A Beer Fox Guide to Hops and Beer
The brewer is a marvelous kind of extremist, one who is a cross between a chemist and a magician, infused with a bit of artistic surrealism. As my mind indulges in imagination, I visualize this cape-claden wizard, with charts of chemical equations and evaluative notes scattered about. There, in the middle of the room, is the table – orderly, laden with secretive ingredients and sanitized equipment – ready for transformation into that hoppy kind of magic – the brew that brings seductive aromas to your nose and a clean, snapping bite to your palate. The brew that is “Highly-Hopped Beer,” those seductive IPAs like Stone Ruination IPA from Stone Brewing in San Marcos, California and 60 Minute IPA from Dogfish Head Brewing in Milton, Delaware.
Ah, yes…the seductive character of hops!
The hop is a sort-of “magic wand” in the brewing process – the mysterious, seemingly inexplicable ingredient that imparts such individuality to beer. It seems innocent enough - a beautiful, vine-like perennial that wraps itself clockwise around any means of trellis-like support, reaching for the sun in rapid spurts of growth, to a height of over twenty feet. Hops can grow as much as one foot in a 24-hour period. This is Humulus lupulus, the “good cousin” of the “black sheep of the family,” Cannabis sativa – that shunned hempen relative who has been outlawed in the United States since 1937.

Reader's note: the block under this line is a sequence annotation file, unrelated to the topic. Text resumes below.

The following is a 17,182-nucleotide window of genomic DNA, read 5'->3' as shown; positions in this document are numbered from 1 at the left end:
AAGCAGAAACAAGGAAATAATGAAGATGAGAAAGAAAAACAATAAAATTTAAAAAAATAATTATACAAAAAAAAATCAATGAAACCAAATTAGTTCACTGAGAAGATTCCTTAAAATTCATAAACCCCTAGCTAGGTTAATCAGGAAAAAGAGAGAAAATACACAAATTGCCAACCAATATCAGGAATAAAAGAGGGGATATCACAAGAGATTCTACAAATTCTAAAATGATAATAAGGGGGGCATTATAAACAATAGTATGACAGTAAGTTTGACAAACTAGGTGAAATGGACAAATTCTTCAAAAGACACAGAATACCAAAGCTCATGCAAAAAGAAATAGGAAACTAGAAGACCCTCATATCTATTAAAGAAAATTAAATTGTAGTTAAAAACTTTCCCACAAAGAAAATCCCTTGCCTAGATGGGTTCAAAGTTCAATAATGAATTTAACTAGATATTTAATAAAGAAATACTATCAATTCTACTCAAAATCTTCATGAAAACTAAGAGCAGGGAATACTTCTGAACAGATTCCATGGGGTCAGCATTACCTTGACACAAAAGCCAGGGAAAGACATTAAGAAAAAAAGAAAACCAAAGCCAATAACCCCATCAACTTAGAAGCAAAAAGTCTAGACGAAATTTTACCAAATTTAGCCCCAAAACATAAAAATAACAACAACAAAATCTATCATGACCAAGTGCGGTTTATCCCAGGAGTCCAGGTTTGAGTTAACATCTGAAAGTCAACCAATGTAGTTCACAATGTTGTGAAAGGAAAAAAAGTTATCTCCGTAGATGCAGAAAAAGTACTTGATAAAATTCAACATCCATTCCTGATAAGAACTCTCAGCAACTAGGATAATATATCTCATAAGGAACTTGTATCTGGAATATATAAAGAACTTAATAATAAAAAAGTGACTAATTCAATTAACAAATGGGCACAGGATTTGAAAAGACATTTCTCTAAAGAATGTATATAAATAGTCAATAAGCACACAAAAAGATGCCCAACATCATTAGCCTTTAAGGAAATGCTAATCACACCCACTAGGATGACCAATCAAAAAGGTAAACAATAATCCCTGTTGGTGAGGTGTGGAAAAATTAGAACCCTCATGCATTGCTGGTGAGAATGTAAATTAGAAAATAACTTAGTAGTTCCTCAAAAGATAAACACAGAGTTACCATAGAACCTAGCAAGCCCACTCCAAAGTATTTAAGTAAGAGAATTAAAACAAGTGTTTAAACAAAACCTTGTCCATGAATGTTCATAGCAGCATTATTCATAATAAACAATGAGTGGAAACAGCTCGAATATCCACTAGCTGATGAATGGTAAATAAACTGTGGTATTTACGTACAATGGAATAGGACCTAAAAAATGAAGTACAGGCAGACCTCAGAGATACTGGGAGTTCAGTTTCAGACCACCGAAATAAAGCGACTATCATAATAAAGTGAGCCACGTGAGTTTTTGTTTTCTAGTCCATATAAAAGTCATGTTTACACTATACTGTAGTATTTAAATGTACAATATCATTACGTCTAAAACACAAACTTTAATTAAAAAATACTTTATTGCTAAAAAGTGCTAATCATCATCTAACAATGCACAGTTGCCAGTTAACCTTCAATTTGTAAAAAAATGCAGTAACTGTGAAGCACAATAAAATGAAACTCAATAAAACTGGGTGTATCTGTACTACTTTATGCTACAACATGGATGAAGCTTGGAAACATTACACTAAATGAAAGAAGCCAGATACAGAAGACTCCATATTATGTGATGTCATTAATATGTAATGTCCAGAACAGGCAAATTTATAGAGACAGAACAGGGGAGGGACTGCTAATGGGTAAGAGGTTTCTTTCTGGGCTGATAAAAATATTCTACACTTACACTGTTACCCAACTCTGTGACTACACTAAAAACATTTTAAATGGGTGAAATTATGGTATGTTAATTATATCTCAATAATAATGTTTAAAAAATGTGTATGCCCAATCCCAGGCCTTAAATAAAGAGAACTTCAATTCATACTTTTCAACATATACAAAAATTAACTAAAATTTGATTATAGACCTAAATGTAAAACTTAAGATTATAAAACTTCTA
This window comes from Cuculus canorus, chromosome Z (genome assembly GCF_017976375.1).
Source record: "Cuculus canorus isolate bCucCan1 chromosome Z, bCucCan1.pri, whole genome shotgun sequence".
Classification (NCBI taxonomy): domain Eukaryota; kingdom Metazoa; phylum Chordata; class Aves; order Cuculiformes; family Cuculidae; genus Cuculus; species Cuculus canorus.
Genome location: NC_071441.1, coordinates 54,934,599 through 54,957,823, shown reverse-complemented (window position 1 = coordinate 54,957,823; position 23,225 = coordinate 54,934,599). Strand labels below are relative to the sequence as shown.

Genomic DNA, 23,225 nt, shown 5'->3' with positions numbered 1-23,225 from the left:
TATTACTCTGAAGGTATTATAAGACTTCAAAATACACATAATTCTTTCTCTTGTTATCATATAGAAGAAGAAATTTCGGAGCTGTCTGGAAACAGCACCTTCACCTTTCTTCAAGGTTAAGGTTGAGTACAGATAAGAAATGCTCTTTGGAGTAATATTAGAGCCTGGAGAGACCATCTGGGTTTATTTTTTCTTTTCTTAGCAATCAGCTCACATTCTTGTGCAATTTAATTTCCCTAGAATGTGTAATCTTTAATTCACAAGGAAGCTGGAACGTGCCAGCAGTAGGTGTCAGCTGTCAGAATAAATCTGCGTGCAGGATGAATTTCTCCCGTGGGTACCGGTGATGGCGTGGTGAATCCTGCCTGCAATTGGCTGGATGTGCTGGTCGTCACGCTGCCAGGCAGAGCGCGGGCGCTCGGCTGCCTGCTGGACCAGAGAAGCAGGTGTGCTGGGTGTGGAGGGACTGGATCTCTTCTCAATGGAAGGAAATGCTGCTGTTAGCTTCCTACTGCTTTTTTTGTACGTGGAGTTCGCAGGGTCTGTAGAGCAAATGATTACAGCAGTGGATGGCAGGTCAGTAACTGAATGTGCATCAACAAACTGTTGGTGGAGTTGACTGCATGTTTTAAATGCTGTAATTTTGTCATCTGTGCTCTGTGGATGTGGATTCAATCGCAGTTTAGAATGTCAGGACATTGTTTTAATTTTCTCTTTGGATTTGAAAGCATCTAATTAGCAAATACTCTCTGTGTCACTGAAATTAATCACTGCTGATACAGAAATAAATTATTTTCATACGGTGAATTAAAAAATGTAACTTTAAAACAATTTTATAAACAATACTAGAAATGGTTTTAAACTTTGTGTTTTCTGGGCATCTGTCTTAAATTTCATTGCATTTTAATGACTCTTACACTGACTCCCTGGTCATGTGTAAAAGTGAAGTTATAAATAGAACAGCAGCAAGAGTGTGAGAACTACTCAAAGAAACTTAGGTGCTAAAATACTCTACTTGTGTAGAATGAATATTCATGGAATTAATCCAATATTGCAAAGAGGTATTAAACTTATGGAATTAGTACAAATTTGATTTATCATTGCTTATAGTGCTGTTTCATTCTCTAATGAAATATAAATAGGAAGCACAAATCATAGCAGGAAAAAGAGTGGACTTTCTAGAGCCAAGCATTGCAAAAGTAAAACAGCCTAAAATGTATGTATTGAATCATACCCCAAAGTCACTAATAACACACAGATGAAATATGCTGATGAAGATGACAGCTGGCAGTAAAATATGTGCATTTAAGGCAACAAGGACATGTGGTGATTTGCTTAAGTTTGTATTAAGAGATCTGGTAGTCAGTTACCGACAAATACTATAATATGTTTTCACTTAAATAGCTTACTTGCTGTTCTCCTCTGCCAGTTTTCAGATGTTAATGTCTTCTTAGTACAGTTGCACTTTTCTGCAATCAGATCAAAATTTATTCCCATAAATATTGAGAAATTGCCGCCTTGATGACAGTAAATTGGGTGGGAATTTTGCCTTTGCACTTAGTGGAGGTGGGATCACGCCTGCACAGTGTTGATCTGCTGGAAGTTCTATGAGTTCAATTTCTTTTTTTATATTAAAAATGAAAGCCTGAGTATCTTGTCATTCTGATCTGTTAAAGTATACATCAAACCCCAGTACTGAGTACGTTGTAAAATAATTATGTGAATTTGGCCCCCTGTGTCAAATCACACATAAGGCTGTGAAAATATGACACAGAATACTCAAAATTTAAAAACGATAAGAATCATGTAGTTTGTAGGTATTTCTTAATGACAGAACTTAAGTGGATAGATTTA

Although they are in the same family, they bear virtually no chemical similarities. Resins produced by each plant are totally different, although Humulus Lupulus has been used as additives in hops pillows for insomniacs, and in tea for the treatment of stress and stomach disorders.
Hops plants are unisexual, or dioecious, meaning there are male plants and female plants. They produce a fluorescent green, cone-like flower, papery in texture. A healthy plant can yield up to 2 pounds of flowers in one season. Only the female cones are used for brewing, due to higher concentrations of the resins and oils that give beer its bitterness, flavor and aroma.
There are basically two types of hops: Bitter (or Alpha) Hops and Aroma Hops. Bitter hops have a high alpha acid percentage. When added to the brewing kettle at the beginning of the boil, these insoluble alpha acids are stabilized without changing their characteristics and become more soluble iso-alpha acids. This imparts the bitterness to beer – a bitterness that lends a crisp palate and even balance to the sweetness of the malts. The delicate aromas dissipate with the steam. That is where Aroma Hops “step up to the plate.”
Aroma hops have lower concentrations of alpha acids and a higher level of beta acids in an oil profile that imparts favorable aroma to the beer. They are used as a finishing or conditioning agent, one that is added to the kettle 0-15 minutes before cooling. This protects the fragile aromatics in the hops, maximizing the sensual qualities of “hop aroma and flavor.”
Dry hopping, which uses leaf hops, may be used as a secondary finisher – one in which hops are added to the fermenter in a second or third process, adding magical aromatics of a unique style and character.